High Availability (HA) FreePBX 2020

Cheapo suggestion, get two $5 droplets and a floating IP from DO. Move your DNS nameservers to DO

Set up an A record for your pbx pointing at your floating IP and SRV records for sip using udp and tcp and the port of your choice for both Adrop and Bdrop

Install doctl, set up an api key. and initialize doctl with it

cd /usr/local/bin;curl -sL https://github.com/digitalocean/doctl/releases/download/v1.46.0/doctl-1.46.0-linux-amd64.tar.gz | tar -xzv

cd ~
#have your API key handy and paste it
doctl auth init


extra credit section :-
You can add ‘completions’ to your .shellrc file for most folks that will be ~/.bashrc and/or ~/.bash_profile

source <(doctl completion bash)

or if you use zsh (good idea IMHO) ~/.zshrc

source <(doctl completion zsh )


Get your droplet ids and flloating ip and remember them

doctl compute droplet list
doctl compute floating-ip list                                  

Assign that floating ip to one of the droplets and Install your FreePBX of choice and set it up as you care.

Make sure everything is working.

snapshot the machine and use that snapshot to create the second droplet. Apart from the MachineID and the IP address they will be identical

when all done then test it with

doctl compute floating-ip-action assign fl.oat.ing.ip  1000001
# you are using droplet 1000001
doctl compute floating-ip-action assign fl.oat.ing.ip  1000002
# what do you know, using the other one.

Now you need to define what a ‘failure is’ Easily if you can no longer ping the floater , but what if it responds but has gone rogue , maybe asterisk isn’t running but maybe it has been penetrated and is making thousands of call from Reykjavik to Palestine, this needs further discussion, no matter how you do high/medium/lowish-Availibility

You also need to keep the machine without the floating address attached synced to the one that is active ,

rsync -a othermachine:/var/spool/asterisk /var/spool/asterisk

will do that.

We can add backup and restore on an as needed basis , daily might work but with the new notepad mysql feature I would build a mysql trigger to watch an injected ‘note’ set by the switch script.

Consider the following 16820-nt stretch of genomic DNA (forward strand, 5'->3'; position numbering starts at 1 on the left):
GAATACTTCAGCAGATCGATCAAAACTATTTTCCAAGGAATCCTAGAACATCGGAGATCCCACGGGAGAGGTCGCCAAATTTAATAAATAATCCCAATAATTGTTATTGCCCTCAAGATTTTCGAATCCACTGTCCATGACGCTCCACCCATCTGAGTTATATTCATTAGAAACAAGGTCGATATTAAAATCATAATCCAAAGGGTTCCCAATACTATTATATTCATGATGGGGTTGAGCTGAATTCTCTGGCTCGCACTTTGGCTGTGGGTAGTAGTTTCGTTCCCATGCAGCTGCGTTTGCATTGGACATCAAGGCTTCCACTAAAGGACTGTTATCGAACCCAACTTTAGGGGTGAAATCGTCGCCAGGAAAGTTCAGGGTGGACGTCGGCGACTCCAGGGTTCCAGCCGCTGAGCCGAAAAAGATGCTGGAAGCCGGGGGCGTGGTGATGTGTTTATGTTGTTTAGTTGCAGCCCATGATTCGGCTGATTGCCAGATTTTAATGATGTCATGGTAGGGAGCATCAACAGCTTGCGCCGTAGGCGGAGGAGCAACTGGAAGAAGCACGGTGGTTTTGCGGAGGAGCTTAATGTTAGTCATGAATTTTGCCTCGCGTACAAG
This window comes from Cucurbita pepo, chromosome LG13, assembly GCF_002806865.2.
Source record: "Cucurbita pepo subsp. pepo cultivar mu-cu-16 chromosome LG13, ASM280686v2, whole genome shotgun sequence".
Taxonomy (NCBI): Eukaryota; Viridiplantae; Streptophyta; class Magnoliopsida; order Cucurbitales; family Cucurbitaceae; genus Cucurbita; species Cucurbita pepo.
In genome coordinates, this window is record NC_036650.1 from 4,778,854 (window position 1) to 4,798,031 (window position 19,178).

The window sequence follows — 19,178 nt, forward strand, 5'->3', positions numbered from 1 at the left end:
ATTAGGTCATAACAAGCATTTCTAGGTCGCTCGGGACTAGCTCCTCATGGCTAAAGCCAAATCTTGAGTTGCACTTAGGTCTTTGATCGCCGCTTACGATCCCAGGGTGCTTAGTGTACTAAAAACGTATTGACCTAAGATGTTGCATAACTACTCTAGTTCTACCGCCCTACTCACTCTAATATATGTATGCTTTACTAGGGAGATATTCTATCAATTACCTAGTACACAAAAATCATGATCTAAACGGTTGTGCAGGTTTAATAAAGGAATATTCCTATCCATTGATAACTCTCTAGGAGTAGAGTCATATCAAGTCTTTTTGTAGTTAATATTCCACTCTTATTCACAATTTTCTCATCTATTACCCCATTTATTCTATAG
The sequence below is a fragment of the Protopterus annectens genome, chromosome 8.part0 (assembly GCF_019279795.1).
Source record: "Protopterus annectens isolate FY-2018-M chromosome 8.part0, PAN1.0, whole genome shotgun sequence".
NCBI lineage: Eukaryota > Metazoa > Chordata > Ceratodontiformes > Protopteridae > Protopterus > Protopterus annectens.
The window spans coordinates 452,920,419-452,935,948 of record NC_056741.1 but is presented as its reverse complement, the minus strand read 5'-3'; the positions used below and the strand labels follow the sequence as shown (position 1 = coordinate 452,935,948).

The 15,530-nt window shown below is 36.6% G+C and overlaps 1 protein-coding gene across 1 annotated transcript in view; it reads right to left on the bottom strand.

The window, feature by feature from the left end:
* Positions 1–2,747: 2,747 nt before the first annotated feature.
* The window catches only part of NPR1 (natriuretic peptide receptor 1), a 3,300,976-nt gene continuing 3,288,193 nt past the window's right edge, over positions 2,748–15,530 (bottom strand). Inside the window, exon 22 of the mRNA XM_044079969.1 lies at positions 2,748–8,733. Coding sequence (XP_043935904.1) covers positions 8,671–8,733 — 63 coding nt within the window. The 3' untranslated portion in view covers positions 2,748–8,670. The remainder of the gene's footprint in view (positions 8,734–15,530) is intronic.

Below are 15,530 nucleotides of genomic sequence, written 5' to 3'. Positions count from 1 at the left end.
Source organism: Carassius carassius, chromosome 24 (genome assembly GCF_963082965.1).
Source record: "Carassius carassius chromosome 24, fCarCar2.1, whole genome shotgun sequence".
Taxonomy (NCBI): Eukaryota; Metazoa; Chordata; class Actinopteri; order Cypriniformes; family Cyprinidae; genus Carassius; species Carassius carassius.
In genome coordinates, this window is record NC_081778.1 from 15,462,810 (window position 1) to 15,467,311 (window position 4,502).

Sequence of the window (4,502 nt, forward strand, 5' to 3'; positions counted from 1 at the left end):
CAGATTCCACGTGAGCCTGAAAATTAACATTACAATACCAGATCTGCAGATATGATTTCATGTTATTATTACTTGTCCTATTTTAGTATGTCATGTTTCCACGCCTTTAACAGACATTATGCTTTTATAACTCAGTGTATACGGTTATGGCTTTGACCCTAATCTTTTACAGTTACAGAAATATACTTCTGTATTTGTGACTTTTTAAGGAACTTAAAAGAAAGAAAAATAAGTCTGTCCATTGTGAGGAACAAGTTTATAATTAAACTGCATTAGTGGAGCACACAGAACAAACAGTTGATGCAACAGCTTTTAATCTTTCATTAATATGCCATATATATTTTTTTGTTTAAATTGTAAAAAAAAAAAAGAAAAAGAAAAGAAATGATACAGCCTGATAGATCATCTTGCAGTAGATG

We are left with the “State” of the machine, which is in the sqlite3 astdb table. This is a little tricky as Asterisk is written thread safe but not multiuser safe in its database. so ideally you could wrap that up in a "rasterisk -x ‘database query …’ " export and corollary import, but given that complexity and the likelihood of a ‘switch’ I personally just apologise for a missed CF or DND and blame cloudflare :slight_smile:

Whoops I was going to paste a few lines, but it “Topsy’d” In 2013 I was running 3 Proxmox boxes with zfs over glusterfs and dozens of FreePBI that would flawlessy move between any machine on command or on corosync detected failure. Pros) it worked, Cons) it was expensive in maintainance time, power and hardware (and everything went to hell at 00:00 until cronjobs are fixed, but that is another story). So by 2014 I had moved to this kinda solution, Pros) its cheap, switching takes a second or two and IP authed trunks and domain authed extensions wo’t ever know, moreover total disaster recovery is never more than 20 minutes away. Cons) Everything in one DO datacenter.

So to harden all that always have SRV pointing to something that works, try and fing VSP’s who will honor your SRV records for IP auth, Add BGP routing if possible.

(Another JM2CWAE)

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@mmoo9154 Dear Mark: I just have finished installing a FreePBX 15 Distro and manually creating a 2 node cluster. I have it working and have tested it with some simulated failures like stopping mysqld with mysqladmin shutdown, putting one node on standby, shutting down a node with shutdown now, but by no means it is a completely tested solution, as I didn’t simulate a “hard” failure, like disconnecting the power cable or the network cable. I’m not sure what would happen in those cases, because I don’t want to risk breaking the lab at this particular moment.

If you think it might be useful for you, I could compile some kind of step-by-step guide with the steps I followed. Just let me know, as it is quite a long list of steps.

Again, I have not tested this enough to guarantee a behavior that would be 100% acceptable for a production environment, but at least with my limited testing, the cluster behaved as expected without any occurrences of a split-brain situation.

It is exactly “hard fails” that cause the schizophrenia, hard fail one, then the other, when the the one that first failed gets back on line before the second one, then you will wish you had a third node :wink: